Wedding Traditions and Their Origins
Bridesmaids are meant to dress exactly the same as the bride. The purpose was to confuse evil spirits and stop them from becoming fixated on the bride, and ultimately prevent them from cursing the newlyweds.
It first came about in the fifth century, in Sparta, where military comrades would feast and toast one another on the eve of a fellow comrade's wedding. Even today, a bachelor party customarily takes place quite close to the actual wedding date, as it has become known as the groom's last taste of freedom. Through rowdy celebrations, bachelor parties are meant to allow the jittery groom to to drink and release some anxieties before the big day, although it is not encourage to do it just the night before his wedding.
According to legend, the garter toss in England evolved from an earlier tradition of "flinging the stocking". On their wedding night, guests would follow the Bride and Groom to their bedroom, wait until they undressed, steal their stockings, and then "fling" them at the couple! The first person to hit the Bride or Groom on the head would supposedly be the next person to marry. Yet another legend has it that the brides originally did not toss the bouquet but rather toss the garter at single and available men, the one who caught it will be the one next to marry.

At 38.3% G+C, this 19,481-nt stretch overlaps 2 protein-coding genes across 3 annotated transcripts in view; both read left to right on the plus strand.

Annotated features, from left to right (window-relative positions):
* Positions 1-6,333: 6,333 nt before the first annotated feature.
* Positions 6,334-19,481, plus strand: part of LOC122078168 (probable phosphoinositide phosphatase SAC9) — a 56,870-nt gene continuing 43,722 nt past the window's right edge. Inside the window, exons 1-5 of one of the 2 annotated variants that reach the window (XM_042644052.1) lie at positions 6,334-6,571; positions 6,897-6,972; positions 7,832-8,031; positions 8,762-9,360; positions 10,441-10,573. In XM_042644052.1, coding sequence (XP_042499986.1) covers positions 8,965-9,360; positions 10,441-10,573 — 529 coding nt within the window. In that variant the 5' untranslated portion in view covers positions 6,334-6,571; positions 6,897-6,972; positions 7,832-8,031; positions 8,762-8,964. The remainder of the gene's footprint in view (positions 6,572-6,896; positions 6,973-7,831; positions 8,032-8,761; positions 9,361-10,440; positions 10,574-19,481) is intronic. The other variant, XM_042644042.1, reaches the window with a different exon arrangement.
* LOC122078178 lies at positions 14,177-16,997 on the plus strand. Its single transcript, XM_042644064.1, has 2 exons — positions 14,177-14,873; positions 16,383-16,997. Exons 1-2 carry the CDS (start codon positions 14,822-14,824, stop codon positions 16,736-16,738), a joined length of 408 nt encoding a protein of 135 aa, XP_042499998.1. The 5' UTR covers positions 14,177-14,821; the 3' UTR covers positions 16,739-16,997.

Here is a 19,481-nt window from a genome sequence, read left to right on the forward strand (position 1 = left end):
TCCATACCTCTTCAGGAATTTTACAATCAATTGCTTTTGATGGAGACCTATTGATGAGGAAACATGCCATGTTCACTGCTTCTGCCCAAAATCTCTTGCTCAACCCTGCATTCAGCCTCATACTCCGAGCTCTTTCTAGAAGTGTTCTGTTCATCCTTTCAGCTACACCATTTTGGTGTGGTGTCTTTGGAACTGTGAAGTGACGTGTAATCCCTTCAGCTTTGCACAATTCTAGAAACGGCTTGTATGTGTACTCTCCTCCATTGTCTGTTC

The traditional wedding ceremony is based on ancient Roman customs, when marriages were arranged. So this tradition symbolises the act of your family handing you over to a new owner. The custom dates back to the time when a daughter was considered property, and the groom had to pay a price to her family before he could be permitted to marry his intended.
Confetti is an Italian word used for a type of sugared almond tossed into the air during special occasions. Traditionally it was thrown at the newlywed couple as they departed from the church. This gesture was to wish the couple luck, prosperity and fertility.
The White Wedding Dress
In biblical days, blue (not white) represented purity, and the bride and groom would wear a blue band around the bottom of their wedding attire (hence "something blue. It was actually Queen Victoria who introduced the white wedding tradition back in 1840. Since then, women all over the world have followed her cue. Today, white is an ever-popular color but pastel shades, stronger colors and even tartars are also worn